The state Department of Transportation, for example, recently wrapped up a nearly two-year project in which workers installed a 4-mile-long concrete median barrier in the area. Crews also installed right shoulder concrete barriers, repaired the Exit 71 south on- and off-ramps, added high-speed shoulders and paved the whole stretch.

In announcing a study to investigate safety improvements to I-95, DOT officials last year identified the section from the Raymond E. Baldwin Bridge to the Gold Star Memorial Bridge as eastern Connecticut’s biggest problem spot. An update on the status of the study, which could cost up to $500,000, wasn’t immediately available Thursday.

DOT spokesman Kevin Nursick cautioned against placing blame on the roadway.

“It is disturbing that this appears to be a typical and far too common case of driver error with tragic results,” Nursick said. “Exactly what is it going to take to get people to focus on driving safely and responsibly?”

He urged those having conversations about road safety not to forget about the critical role drivers play. A pristine roadway, after all, means nothing if drivers aren’t paying attention.

“Every facet of safe infrastructure is predicated first and foremost on drivers being attentive and responsible,” he said.

Warning signs called for

Politicians representing East Lyme and Old Lyme have rebuked Nursick for similar comments in the past.

On Thursday, Nickerson, the East Lyme first selectman, reiterated his belief that the state should significantly upgrade the highway system in the area. He said it should try to use federal money to do so.

But Nickerson also noted many drivers aren’t obeying the speed limit, using turn signals, staying off their cell phones or driving at safe distances apart.

To help mitigate that, he said the state should implement speed control measures, such as speed cameras in the stretch between the Baldwin Bridge and the Gold Star Bridge.

Nickerson acknowledged that state police are understaffed but said law enforcement should be a constant presence on the highway.

Nickerson said he additionally has been asking for warning signs along the dangerous stretch of road that remind drivers to be hyper-aware of their surroundings and not to make the errors mentioned above.

Old Lyme First Selectwoman Bonnie Reemsnyder said accidents like Wednesday’s are tragic and she also is concerned about her first responders and how these types of incidents wear on them.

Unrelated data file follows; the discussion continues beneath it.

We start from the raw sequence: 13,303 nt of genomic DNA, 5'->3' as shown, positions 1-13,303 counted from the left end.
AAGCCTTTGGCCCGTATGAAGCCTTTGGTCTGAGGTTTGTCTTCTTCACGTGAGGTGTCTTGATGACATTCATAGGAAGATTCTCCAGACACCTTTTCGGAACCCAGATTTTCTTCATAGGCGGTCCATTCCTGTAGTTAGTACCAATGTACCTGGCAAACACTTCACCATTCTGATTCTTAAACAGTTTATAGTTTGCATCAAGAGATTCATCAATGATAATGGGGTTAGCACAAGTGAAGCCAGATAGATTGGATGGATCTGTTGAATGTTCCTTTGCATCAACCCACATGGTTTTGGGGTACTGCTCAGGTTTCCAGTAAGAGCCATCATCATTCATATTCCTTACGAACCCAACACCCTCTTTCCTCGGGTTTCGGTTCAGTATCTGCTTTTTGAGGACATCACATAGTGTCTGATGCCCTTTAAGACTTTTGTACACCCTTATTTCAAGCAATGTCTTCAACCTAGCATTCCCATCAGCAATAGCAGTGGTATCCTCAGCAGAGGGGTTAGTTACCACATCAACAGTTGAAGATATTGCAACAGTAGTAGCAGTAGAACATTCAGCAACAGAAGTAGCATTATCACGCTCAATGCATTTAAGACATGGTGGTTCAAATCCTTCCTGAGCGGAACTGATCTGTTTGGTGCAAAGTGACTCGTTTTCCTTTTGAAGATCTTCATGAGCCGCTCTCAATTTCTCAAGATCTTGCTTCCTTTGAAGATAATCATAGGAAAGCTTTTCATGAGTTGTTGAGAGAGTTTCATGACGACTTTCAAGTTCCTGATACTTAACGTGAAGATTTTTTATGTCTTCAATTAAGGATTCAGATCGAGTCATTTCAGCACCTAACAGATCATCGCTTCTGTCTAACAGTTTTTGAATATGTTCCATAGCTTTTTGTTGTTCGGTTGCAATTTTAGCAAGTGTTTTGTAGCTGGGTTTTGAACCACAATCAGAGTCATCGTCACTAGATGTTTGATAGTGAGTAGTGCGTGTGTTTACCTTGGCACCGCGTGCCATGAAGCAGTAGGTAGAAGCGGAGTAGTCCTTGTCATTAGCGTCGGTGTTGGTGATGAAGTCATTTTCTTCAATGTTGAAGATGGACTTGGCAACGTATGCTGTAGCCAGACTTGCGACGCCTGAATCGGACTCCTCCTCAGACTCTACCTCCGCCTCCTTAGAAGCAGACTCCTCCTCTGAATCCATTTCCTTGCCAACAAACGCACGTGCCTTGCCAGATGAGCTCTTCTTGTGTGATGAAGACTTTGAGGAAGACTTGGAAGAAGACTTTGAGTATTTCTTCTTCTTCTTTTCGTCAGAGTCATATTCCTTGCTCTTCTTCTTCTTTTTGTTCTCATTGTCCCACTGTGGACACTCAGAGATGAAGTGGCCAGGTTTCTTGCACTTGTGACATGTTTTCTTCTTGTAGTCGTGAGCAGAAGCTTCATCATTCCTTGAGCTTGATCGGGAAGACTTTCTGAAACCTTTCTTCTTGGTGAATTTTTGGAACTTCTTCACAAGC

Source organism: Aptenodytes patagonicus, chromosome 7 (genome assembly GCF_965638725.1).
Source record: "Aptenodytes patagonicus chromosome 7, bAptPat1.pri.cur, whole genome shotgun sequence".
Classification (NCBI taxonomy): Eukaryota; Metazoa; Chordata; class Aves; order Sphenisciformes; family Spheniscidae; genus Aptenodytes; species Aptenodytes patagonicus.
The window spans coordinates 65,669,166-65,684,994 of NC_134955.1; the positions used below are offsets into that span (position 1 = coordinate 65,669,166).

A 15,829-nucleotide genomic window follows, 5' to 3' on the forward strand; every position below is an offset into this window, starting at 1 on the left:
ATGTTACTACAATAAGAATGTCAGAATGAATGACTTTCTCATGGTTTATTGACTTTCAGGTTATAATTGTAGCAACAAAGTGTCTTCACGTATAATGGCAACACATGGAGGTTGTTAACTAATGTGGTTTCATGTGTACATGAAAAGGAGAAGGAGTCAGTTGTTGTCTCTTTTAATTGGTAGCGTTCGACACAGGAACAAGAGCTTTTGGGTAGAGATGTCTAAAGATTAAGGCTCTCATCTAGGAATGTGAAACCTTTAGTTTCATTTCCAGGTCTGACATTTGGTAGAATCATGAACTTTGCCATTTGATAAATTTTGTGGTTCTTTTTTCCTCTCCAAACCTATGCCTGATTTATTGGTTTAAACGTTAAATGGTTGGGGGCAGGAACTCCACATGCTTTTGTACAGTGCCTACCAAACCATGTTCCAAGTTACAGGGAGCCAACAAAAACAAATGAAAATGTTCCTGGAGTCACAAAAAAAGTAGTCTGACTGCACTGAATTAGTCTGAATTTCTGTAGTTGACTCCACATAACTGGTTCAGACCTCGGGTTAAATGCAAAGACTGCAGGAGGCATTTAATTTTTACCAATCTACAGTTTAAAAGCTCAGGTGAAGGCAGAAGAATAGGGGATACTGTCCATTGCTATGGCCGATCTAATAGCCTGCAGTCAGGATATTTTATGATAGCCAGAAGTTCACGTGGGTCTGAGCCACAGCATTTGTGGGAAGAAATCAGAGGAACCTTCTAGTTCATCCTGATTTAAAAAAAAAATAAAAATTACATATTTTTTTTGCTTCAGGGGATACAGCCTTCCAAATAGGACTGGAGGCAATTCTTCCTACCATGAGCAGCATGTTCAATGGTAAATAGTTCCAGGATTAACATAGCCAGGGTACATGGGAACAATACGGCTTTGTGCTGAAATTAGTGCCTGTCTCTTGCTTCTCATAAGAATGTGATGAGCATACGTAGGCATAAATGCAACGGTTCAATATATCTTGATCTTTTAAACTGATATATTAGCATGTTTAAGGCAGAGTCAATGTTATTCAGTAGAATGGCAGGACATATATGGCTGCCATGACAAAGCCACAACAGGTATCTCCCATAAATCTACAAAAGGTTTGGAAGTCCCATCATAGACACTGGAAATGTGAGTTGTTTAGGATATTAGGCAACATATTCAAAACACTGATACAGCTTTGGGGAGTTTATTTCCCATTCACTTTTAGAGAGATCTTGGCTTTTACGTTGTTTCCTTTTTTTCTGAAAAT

“Of course, it’s heartbreaking,” she said. “We all feel it very deeply when these kind of things happen. We’ve just seen it far too often.”

Reemsnyder recommended more police patrols and speed reduction initiatives.

Reemsnyder said she’s not a traffic engineer, so while there’s a lot of talk about widening I-95, she’s not sure whether it would address the issue or just add more traffic to the road.

State Sen. Paul Formica, R-East Lyme, said: “Our hearts go out to the families of these victims.”

 He said he and Rep. Devin Carney, R-Old Lyme, have been in contact with the DOT over the past year or so and have written letters asking for speed reduction on the highway, and they are renewing those calls. He said at the least, the state should widen the shoulder area and place warning signs on the bridge that the road will go from four lanes down to two lanes.

 Carney contacted the DOT to visit the area and revisit the issue. He said he is in discussions with DOT and is looking into any possible safety measures, including a stepped-up police presence, potential opportunities to enlarge break-down lanes, and additional signage to notify drivers, for example, if there is traffic up ahead or when four lanes merge into two.

He said these types of accidents are happening too often on this stretch of road.

“Something’s got to give this time,” Carney added. “It clogs up Old Lyme’s roads and it leads to fatal accidents. What happened yesterday was terrible.”